Make Your Own Container Garden
Whether you live in an apartment, want to dress up your home’s entry or have a space to fill in
Whether you live in an apartment, want to dress up your home’s entry or have a space to fill in your backyard, container gardens are the way to go.
Decorative pots, watering cans or buckets can make great planters. Depending on your space, you can arrange them in groups of three or more, each displaying a different plant, for a garden you can show off anytime, anywhere.
Just about any type of container that will hold soil and can be drained will serve as a novel, eye-catching planter. Old galvanized buckets or watering cans are particularly interesting; new ones can be “aged” with wet soil to give them character.
What You Need for a Container Garden
Range of flowering plants
Containers, such as old galvanized buckets and watering cans
What to Do
1. To give an aged look to a shiny new galvanized bucket or watering can, smear a handful of moist soil haphazardly over the surface. Let this dry and then use a gloved hand to scrape or wipe off any lumps that have stuck to the surface. Don’t wash it off or you will remove the layer that dulls the silver gloss finish of the galvanizing process.
2. If an old container is still watertight, punch two or three 1/4-inch-diameter holes in the bottom with an awl or metal punch. Cover the holes with a layer of fiberglass screening so that they don’t become clogged with potting mix or allow the mix to wash away. If the bottom of the bucket or can has disintegrated through rusting, you may want to slip a plastic pot (with drainage holes) inside to keep the soil from escaping.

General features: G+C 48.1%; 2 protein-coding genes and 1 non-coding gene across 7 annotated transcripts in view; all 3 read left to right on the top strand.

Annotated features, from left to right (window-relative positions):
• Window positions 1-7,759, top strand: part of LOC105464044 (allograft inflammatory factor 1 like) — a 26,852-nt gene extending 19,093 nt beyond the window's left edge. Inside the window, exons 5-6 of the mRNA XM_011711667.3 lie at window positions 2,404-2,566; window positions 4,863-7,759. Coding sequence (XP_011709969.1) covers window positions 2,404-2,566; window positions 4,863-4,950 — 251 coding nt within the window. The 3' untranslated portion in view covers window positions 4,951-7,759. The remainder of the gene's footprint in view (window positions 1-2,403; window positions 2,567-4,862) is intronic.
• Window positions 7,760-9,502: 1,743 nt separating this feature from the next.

3. Fill the containers with a good potting mix, add a handful of slow-release fertilizer pellets, and plant as you would any other container.
Variation: If you have a large container, such as a galvanized tub, make drainage holes and fill the bottom with several inches of gravel. Then use the container to hold a changing display of seasonal flowers — from spring bulbs to fall mums — in individual pots.
Hollow logs, wooden crates, metal coffee pots, or even old birdcages can be adapted to hold plants; you can attach a length of chain or weatherproof cord to the top of a birdcage to make an unusual hanging basket.
Look around the basement, garage or attic for ideas. Baskets with plastic liners and several inches of gravel can hold pots of flowers handsomely. So can large decorative tins — the kind that come full of popcorn at Christmas — if you punch holes at the bottom. A pair of brightly colored children’s rain boots — long outgrown — could also make clever containers.